A Manchester International Festival 2015 Highlight Review: Björk


As the Manchester International Festival (MIF) comes to a close, we folks at the Manchester Culture Show present some of our highlight reviews from this year’s eclectic programme, starting with a review of Björk’s performance at the Castlefield arena:

I became hooked on Björk’s music quite late in my teens. It was August 2001 and I remember discovering a 9 track sample CD in The Sunday Times with CD-Rom content to promote Björk’s album Vespertine. I still have that sampler, a reminder of my own personal moment of a discovery that I am delighted to write about here 14 years later in the form of a live concert review.

Bjork © Inez and Vinoodh, with thanks

Björk © Inez and Vinoodh, with thanks

On Sunday 5th July Björk took to the Manchester Castlefield arena, a unique open-air performance that featured as part of this year’s refined Manchester International Festival programme. Björk previously took part in the MIF programme in 2011 with her Biophillia residency. This was also the first of her European Vulnicura tour dates, a one- off for Manchester audiences that could not be missed, especially as it was also placed a month before the much-anticipated headline performance at Wilderness Festival, August 6-9th 2015.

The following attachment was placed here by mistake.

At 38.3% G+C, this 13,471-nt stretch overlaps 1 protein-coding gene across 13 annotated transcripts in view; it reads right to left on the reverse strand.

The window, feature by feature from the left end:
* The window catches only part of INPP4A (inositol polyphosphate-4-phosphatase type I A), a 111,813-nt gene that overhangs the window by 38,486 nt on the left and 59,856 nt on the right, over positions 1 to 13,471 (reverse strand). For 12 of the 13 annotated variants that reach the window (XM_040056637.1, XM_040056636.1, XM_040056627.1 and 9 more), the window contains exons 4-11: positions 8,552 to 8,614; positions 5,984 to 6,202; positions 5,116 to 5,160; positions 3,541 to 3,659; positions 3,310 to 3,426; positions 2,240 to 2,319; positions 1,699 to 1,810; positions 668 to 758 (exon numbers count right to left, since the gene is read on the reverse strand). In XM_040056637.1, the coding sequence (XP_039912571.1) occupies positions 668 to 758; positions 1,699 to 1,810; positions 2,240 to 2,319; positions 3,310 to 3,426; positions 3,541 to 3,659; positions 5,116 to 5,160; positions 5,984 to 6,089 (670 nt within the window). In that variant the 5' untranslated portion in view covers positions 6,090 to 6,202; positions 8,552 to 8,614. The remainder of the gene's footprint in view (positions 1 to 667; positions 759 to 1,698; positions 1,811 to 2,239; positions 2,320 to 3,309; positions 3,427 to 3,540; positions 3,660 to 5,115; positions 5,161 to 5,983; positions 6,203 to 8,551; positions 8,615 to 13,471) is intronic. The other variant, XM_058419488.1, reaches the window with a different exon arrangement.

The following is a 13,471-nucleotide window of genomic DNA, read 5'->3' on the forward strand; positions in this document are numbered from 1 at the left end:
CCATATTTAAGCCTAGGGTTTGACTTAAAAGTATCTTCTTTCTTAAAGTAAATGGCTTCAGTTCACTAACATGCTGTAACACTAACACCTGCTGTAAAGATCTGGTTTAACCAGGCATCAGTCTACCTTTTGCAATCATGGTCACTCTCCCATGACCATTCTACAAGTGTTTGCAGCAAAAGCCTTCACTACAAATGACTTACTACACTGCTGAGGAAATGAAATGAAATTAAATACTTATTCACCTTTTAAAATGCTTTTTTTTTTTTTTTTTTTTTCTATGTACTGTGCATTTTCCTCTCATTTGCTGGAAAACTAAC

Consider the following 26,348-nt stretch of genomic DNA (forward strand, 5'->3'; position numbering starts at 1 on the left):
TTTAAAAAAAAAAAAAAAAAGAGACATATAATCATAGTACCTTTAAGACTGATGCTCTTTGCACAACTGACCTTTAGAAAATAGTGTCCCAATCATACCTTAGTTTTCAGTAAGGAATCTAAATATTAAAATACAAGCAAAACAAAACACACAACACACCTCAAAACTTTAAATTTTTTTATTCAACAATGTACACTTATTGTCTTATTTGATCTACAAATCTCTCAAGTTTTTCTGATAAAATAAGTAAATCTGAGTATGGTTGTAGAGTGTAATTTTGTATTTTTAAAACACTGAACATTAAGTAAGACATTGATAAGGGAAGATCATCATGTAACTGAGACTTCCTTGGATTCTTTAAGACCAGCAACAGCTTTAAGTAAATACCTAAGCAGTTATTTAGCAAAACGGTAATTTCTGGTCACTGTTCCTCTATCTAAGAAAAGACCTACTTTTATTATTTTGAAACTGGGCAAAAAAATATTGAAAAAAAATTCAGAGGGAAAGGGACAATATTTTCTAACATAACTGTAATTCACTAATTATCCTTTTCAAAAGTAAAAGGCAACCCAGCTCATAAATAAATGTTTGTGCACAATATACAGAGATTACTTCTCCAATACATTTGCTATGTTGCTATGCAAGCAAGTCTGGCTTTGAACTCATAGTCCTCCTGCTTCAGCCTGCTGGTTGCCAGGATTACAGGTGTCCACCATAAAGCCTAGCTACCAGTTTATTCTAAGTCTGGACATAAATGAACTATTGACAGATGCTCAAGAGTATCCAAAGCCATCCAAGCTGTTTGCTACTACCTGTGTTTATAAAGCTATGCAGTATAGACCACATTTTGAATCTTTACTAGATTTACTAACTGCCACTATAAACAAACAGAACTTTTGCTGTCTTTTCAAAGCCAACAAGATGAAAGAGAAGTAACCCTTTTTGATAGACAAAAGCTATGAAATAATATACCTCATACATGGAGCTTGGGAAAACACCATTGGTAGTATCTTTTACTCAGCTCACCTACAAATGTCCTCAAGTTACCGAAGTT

Arca and Jesse Kanda @MIFestival

Arca and Jesse Kanda @MIFestival

The support for Björk’s Manchester’s tour date was provided by one of the collaborators of Vulnicura, known as Arca (@arca1000000). Of course the Venezuelan producer, consultant, mixing engineer and DJ’s name often appears in regards to his producing and writing credits, so it was refreshing to see him mixing and providing a wide range of vocal techniques as a supporting artist for the concert. He was also joined by Jesse Kanda, (@jessekanda) a collobrator of Arca and visual producer who created the visual displays for the concert. These displays were coupled with Arca’s dancing which he performed in fetish gear and moved in an imitative fashion to the visuals on screen that often featured the a digitally-rendered, gender-ambiguous character. The support provided a set of hybrid RnB tracks, deviating from the conventional challenging listener with a blend of idiosyncratic electronic hip hop. Most of the sets tracks feature on Arca’s November 2014 debut release Xen, and included the tracks Thievery, Sad Bitch and album title track Xen. The audience may not have known who Arca was when he came on stage, but they won’t forget this unique artist with his powerful Spanish rapping in a hurry.